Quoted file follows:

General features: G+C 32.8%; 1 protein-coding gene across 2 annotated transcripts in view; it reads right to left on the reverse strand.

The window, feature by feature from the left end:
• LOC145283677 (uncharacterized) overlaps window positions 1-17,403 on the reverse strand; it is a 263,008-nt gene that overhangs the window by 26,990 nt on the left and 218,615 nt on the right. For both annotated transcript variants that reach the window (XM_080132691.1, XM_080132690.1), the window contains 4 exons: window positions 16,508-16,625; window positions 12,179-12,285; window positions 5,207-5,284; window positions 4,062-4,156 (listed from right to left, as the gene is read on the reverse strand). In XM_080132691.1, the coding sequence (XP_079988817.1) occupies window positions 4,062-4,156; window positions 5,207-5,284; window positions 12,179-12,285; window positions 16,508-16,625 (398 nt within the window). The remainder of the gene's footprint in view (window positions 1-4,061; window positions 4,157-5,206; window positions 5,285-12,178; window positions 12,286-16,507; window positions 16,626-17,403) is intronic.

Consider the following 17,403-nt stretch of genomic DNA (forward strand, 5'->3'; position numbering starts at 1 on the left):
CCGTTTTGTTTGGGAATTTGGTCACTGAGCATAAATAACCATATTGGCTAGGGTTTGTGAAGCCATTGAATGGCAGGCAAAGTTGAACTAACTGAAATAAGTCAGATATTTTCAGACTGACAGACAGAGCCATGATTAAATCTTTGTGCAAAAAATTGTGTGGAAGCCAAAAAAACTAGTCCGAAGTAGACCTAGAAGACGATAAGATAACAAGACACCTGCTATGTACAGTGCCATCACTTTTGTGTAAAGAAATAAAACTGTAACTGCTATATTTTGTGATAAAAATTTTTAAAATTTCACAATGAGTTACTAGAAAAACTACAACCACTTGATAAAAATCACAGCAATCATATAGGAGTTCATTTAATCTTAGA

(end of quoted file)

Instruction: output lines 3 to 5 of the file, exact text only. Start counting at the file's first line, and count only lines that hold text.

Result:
• LOC145283677 (uncharacterized) overlaps window positions 1-17,403 on the reverse strand; it is a 263,008-nt gene that overhangs the window by 26,990 nt on the left and 218,615 nt on the right. For both annotated transcript variants that reach the window (XM_080132691.1, XM_080132690.1), the window contains 4 exons: window positions 16,508-16,625; window positions 12,179-12,285; window positions 5,207-5,284; window positions 4,062-4,156 (listed from right to left, as the gene is read on the reverse strand). In XM_080132691.1, the coding sequence (XP_079988817.1) occupies window positions 4,062-4,156; window positions 5,207-5,284; window positions 12,179-12,285; window positions 16,508-16,625 (398 nt within the window). The remainder of the gene's footprint in view (window positions 1-4,061; window positions 4,157-5,206; window positions 5,285-12,178; window positions 12,286-16,507; window positions 16,626-17,403) is intronic.

Consider the following 17,403-nt stretch of genomic DNA (forward strand, 5'->3'; position numbering starts at 1 on the left):
CCGTTTTGTTTGGGAATTTGGTCACTGAGCATAAATAACCATATTGGCTAGGGTTTGTGAAGCCATTGAATGGCAGGCAAAGTTGAACTAACTGAAATAAGTCAGATATTTTCAGACTGACAGACAGAGCCATGATTAAATCTTTGTGCAAAAAATTGTGTGGAAGCCAAAAAAACTAGTCCGAAGTAGACCTAGAAGACGATAAGATAACAAGACACCTGCTATGTACAGTGCCATCACTTTTGTGTAAAGAAATAAAACTGTAACTGCTATATTTTGTGATAAAAATTTTTAAAATTTCACAATGAGTTACTAGAAAAACTACAACCACTTGATAAAAATCACAGCAATCATATAGGAGTTCATTTAATCTTAGA